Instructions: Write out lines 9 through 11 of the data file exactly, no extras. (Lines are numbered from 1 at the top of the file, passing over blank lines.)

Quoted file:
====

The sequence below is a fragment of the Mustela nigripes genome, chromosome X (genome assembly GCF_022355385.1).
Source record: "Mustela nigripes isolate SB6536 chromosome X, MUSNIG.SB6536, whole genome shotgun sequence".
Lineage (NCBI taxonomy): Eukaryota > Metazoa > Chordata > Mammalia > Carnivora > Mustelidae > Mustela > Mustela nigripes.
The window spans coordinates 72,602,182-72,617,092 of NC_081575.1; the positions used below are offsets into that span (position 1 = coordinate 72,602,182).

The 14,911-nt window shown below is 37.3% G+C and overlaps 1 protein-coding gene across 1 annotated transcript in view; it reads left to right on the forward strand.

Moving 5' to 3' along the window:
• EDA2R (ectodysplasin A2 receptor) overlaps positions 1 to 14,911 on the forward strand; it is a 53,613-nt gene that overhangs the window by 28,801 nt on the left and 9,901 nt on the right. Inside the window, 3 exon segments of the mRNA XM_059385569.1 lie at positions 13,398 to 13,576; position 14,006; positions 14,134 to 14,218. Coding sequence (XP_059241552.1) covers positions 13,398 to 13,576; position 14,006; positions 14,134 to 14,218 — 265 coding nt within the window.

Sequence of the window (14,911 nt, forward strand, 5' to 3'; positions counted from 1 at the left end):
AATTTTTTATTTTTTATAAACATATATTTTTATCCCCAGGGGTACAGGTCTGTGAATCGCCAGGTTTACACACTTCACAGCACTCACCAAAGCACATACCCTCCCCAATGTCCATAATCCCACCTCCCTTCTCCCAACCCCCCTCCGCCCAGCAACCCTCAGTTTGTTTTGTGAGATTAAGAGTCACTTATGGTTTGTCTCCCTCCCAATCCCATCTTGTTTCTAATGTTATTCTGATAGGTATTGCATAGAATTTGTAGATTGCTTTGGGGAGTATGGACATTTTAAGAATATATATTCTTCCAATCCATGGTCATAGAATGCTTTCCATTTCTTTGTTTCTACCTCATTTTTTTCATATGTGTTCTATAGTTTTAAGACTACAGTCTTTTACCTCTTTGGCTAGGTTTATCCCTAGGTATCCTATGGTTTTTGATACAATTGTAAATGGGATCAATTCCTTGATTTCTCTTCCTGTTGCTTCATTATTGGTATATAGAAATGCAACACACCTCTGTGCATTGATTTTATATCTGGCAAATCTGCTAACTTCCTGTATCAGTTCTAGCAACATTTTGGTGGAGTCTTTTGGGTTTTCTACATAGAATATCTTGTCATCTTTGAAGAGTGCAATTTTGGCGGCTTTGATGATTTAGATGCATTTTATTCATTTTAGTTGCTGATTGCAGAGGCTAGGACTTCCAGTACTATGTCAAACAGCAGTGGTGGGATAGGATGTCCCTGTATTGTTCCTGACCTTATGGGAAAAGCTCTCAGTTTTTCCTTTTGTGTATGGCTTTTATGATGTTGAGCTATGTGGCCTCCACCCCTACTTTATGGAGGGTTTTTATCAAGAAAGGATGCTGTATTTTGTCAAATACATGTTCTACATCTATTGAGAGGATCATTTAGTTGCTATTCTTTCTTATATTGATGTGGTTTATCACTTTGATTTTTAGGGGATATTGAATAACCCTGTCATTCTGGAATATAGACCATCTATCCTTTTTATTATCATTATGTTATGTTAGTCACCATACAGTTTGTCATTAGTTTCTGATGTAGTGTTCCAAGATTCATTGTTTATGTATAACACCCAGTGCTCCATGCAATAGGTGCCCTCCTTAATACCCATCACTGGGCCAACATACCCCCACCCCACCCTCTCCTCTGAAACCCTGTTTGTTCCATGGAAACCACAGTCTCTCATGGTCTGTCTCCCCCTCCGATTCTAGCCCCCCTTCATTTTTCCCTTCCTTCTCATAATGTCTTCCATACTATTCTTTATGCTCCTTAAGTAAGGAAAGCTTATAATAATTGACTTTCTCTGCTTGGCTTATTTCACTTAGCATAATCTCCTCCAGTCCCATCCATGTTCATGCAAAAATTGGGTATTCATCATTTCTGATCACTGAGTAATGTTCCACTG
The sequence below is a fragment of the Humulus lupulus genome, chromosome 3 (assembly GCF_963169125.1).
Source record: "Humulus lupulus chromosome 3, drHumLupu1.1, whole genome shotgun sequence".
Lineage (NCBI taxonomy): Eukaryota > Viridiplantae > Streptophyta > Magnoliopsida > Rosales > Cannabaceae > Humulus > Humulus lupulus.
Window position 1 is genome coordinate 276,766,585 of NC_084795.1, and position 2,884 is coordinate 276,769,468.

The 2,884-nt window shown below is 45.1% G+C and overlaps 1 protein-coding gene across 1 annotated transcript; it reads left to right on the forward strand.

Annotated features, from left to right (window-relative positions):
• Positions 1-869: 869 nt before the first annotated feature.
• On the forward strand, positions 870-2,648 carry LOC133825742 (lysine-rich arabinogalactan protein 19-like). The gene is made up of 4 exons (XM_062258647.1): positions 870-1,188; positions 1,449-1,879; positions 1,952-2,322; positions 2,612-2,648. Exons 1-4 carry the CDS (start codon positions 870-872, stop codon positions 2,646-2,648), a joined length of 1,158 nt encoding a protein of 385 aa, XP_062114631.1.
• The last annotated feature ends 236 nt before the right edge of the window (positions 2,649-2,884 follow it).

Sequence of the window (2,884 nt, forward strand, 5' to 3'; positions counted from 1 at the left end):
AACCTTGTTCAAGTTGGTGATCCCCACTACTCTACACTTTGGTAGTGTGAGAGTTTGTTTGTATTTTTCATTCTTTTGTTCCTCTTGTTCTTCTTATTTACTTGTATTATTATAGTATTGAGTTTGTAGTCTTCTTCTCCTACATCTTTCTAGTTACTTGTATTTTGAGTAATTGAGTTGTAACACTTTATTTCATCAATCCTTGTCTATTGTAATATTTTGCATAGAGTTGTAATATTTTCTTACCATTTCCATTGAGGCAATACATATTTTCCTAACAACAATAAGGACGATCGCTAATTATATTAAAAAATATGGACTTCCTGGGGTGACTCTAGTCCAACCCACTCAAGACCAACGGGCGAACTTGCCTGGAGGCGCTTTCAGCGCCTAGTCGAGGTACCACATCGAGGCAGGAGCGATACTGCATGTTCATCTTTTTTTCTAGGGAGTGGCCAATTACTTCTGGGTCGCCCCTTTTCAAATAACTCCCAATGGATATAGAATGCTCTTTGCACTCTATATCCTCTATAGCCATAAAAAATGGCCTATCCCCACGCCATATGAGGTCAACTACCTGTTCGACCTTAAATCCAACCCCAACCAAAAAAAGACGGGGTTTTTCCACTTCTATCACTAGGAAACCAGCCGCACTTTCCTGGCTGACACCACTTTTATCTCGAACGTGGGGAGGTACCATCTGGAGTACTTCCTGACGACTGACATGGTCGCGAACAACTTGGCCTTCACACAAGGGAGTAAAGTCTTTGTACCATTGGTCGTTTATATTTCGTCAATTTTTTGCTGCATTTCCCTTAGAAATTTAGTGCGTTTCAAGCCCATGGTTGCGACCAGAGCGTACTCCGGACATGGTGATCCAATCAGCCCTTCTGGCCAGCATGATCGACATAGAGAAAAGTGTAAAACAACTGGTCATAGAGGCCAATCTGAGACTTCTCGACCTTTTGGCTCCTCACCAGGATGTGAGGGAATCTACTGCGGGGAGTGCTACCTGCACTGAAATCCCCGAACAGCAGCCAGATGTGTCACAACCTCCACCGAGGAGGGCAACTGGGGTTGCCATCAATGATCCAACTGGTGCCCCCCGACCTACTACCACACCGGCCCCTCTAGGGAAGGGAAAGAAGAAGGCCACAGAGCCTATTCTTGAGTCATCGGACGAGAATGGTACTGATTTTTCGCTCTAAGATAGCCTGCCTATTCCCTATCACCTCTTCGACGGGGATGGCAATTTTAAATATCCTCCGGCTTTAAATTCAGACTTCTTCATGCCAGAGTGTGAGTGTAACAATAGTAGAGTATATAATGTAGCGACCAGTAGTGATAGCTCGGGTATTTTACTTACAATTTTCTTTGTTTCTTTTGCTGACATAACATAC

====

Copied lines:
AATTTTTTATTTTTTATAAACATATATTTTTATCCCCAGGGGTACAGGTCTGTGAATCGCCAGGTTTACACACTTCACAGCACTCACCAAAGCACATACCCTCCCCAATGTCCATAATCCCACCTCCCTTCTCCCAACCCCCCTCCGCCCAGCAACCCTCAGTTTGTTTTGTGAGATTAAGAGTCACTTATGGTTTGTCTCCCTCCCAATCCCATCTTGTTTCTAATGTTATTCTGATAGGTATTGCATAGAATTTGTAGATTGCTTTGGGGAGTATGGACATTTTAAGAATATATATTCTTCCAATCCATGGTCATAGAATGCTTTCCATTTCTTTGTTTCTACCTCATTTTTTTCATATGTGTTCTATAGTTTTAAGACTACAGTCTTTTACCTCTTTGGCTAGGTTTATCCCTAGGTATCCTATGGTTTTTGATACAATTGTAAATGGGATCAATTCCTTGATTTCTCTTCCTGTTGCTTCATTATTGGTATATAGAAATGCAACACACCTCTGTGCATTGATTTTATATCTGGCAAATCTGCTAACTTCCTGTATCAGTTCTAGCAACATTTTGGTGGAGTCTTTTGGGTTTTCTACATAGAATATCTTGTCATCTTTGAAGAGTGCAATTTTGGCGGCTTTGATGATTTAGATGCATTTTATTCATTTTAGTTGCTGATTGCAGAGGCTAGGACTTCCAGTACTATGTCAAACAGCAGTGGTGGGATAGGATGTCCCTGTATTGTTCCTGACCTTATGGGAAAAGCTCTCAGTTTTTCCTTTTGTGTATGGCTTTTATGATGTTGAGCTATGTGGCCTCCACCCCTACTTTATGGAGGGTTTTTATCAAGAAAGGATGCTGTATTTTGTCAAATACATGTTCTACATCTATTGAGAGGATCATTTAGTTGCTATTCTTTCTTATATTGATGTGGTTTATCACTTTGATTTTTAGGGGATATTGAATAACCCTGTCATTCTGGAATATAGACCATCTATCCTTTTTATTATCATTATGTTATGTTAGTCACCATACAGTTTGTCATTAGTTTCTGATGTAGTGTTCCAAGATTCATTGTTTATGTATAACACCCAGTGCTCCATGCAATAGGTGCCCTCCTTAATACCCATCACTGGGCCAACATACCCCCACCCCACCCTCTCCTCTGAAACCCTGTTTGTTCCATGGAAACCACAGTCTCTCATGGTCTGTCTCCCCCTCCGATTCTAGCCCCCCTTCATTTTTCCCTTCCTTCTCATAATGTCTTCCATACTATTCTTTATGCTCCTTAAGTAAGGAAAGCTTATAATAATTGACTTTCTCTGCTTGGCTTATTTCACTTAGCATAATCTCCTCCAGTCCCATCCATGTTCATGCAAAAATTGGGTATTCATCATTTCTGATCACTGAGTAATGTTCCACTG
The sequence below is a fragment of the Humulus lupulus genome, chromosome 3 (assembly GCF_963169125.1).
Source record: "Humulus lupulus chromosome 3, drHumLupu1.1, whole genome shotgun sequence".